The reason for the removal of Taureka, after 20 months, was tied to the performances of KCH and State-Owned Enterprises and missed national project deadlines.
Prime Minister James Marape in a statement explained that the reforms of the SOEs were endorsed by the Government in October 2019.
“We see it as the most-significant reform programme to be instigated by any Government since the corporatisation of the State utilities and the creation of the Independent Public Business Corporation (IPBC), now the KCH.
“Building governance and accountability must go hand in hand with successful project execution. These are viable projects that can fundamentally change the accessibility and affordability of services and benefit the welfare of our people. Extensive unexplained delays to major projects by KCH and SOEs are not an acceptable position.”
He added that the Government understands that SOE issues cannot be immediately resolved as these take time.
“That is why the NEC provided well over a year for KCH to work with SOEs to support the development and execution of strategies.
“We had hoped more would be achieved during Mr Taureka’s tenure and the NEC is regretful for taking the difficult step of severing the engagement.
“However, the NEC felt it had to be done.”
The Prime Minister reiterated that the Telikom merger and partial privatisation with majority ownership and board control to be passed onto the super funds, for example, is one major issue the Government has been pushing since 2019 when we took office.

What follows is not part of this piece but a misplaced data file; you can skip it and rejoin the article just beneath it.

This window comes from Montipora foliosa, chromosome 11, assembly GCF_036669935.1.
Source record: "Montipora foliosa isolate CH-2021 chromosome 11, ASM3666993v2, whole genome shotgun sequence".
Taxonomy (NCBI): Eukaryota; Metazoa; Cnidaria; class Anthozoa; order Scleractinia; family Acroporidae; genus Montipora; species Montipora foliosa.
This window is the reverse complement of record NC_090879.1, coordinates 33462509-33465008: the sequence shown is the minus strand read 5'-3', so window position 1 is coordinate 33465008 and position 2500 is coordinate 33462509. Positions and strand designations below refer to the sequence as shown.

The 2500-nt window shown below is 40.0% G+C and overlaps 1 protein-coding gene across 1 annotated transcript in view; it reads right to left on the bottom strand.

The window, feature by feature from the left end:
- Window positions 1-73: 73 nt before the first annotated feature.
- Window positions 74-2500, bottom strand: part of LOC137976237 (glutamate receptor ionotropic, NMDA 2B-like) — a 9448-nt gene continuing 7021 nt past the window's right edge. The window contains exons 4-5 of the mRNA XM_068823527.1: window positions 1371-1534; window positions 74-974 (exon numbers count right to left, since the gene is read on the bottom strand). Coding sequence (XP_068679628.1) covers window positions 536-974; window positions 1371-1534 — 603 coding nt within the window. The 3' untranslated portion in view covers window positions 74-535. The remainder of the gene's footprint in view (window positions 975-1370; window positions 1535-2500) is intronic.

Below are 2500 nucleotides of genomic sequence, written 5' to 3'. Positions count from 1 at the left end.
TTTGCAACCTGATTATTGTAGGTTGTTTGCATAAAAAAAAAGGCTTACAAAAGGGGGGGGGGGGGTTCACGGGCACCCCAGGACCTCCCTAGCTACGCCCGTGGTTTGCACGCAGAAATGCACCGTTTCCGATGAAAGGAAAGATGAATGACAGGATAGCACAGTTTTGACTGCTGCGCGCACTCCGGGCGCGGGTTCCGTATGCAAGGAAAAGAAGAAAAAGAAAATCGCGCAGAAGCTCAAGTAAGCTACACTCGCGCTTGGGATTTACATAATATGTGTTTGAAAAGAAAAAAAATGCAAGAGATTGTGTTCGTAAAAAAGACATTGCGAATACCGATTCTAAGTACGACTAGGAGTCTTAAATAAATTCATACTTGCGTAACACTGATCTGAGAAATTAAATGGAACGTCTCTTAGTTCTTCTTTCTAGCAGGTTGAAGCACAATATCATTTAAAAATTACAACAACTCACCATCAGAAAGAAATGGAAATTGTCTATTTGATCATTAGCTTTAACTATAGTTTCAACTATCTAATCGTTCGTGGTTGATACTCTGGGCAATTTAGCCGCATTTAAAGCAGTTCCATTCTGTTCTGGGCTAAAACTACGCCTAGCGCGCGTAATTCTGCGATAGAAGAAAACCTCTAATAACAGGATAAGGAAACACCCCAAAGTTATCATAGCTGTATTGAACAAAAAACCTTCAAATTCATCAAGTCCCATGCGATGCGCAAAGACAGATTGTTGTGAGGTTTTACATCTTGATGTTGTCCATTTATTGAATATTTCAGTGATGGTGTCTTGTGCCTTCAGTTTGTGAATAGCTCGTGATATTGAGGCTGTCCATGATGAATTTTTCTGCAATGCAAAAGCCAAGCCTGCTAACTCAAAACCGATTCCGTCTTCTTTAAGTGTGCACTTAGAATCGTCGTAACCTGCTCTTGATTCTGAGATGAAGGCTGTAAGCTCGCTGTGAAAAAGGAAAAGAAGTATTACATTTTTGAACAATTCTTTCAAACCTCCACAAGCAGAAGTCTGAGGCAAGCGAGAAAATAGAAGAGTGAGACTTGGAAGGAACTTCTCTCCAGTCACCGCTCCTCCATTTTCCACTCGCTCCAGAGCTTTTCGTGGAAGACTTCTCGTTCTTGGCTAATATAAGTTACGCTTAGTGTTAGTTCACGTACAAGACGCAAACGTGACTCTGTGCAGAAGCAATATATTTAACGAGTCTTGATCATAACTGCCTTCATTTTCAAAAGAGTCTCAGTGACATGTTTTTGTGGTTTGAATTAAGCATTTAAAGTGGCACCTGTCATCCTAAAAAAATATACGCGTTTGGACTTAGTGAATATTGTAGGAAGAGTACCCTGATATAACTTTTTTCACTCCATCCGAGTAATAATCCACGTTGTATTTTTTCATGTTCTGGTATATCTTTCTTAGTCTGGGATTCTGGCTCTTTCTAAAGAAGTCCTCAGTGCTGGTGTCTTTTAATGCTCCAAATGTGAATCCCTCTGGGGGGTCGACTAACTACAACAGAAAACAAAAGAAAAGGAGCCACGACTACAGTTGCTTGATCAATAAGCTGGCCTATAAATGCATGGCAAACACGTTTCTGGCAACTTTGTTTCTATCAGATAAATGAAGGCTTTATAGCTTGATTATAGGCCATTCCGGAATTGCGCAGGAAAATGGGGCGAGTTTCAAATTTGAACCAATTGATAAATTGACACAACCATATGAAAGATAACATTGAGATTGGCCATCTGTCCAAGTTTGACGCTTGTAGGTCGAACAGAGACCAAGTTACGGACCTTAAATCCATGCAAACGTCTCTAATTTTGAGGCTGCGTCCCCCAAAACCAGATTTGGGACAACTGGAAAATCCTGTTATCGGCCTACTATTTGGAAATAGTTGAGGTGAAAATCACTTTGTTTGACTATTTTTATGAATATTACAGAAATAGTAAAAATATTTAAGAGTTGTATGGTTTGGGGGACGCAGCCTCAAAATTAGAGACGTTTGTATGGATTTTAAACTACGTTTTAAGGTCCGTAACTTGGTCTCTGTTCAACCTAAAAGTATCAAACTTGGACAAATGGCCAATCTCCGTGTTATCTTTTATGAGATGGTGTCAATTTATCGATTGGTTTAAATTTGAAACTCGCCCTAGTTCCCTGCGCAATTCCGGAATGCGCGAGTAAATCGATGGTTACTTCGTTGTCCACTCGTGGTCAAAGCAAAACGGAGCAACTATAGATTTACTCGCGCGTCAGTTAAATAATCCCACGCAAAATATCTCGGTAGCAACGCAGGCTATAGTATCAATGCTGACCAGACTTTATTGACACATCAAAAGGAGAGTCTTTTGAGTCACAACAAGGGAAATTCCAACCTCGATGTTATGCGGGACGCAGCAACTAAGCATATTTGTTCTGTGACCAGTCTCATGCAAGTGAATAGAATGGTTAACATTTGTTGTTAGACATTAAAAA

“The merger of Water PNG and Eda Ranu is another matter that has been outstanding and not yet resolved. This merger is to take on a subsidiary structure where 20 percent of Eda Ranu is to be owned by Koiari landowners and 10 percent each by Central Province and National Capital District. This decision was taken in 2019 but has not been implemented to date.
“As for PNG Power and its continuous performance issues, these have been ongoing and evident.
“These are badly-needed reforms within the SOEs and responsive policies have been launched by our Government, yet, very little or no progress has been made in these areas.
“Out of respect to Mr Taureka as a leading PNG son, I had reached out to the KCH MD to meet with him but there was no response forthcoming, hence, the finality in the decision.
“Those appointed to key positions must see the big picture and respond urgently to meeting targets set by the Government of the day.”
He said for others in key leadership roles whether as chair, Members of Boards, Department or Agency heads, you are not here to pass the time or warm seats.
“Everyone must step up. The Department of Prime Minister is working to take stock of work being done, so if you feel you have not met your Key Performance Indicators (KPIs), I suggest you begin thinking about resigning before the NEC asks you to leave.”
To ensure continuity going forward, the NEC has appointed Professor, David Kavanamur as Acting Managing-Director, until a permanent appointment is made.
Prof. Kavanamur has served as KCH Chairman and has a full understanding of the challenges of KCH and the objectives as set out by the Government.
He is well respected in PNG and across the region and has a comprehensive background in both the public and private sector. He has the full support of the KCH Board under Acting Chairman Moses Maladina.
“I have directed for the implementation of a turnaround strategy that seeks to stabilise the SOE sector and invest to grow the General Business Trust under the leadership of Minister William Duma, the KCH Board and Managing-Director."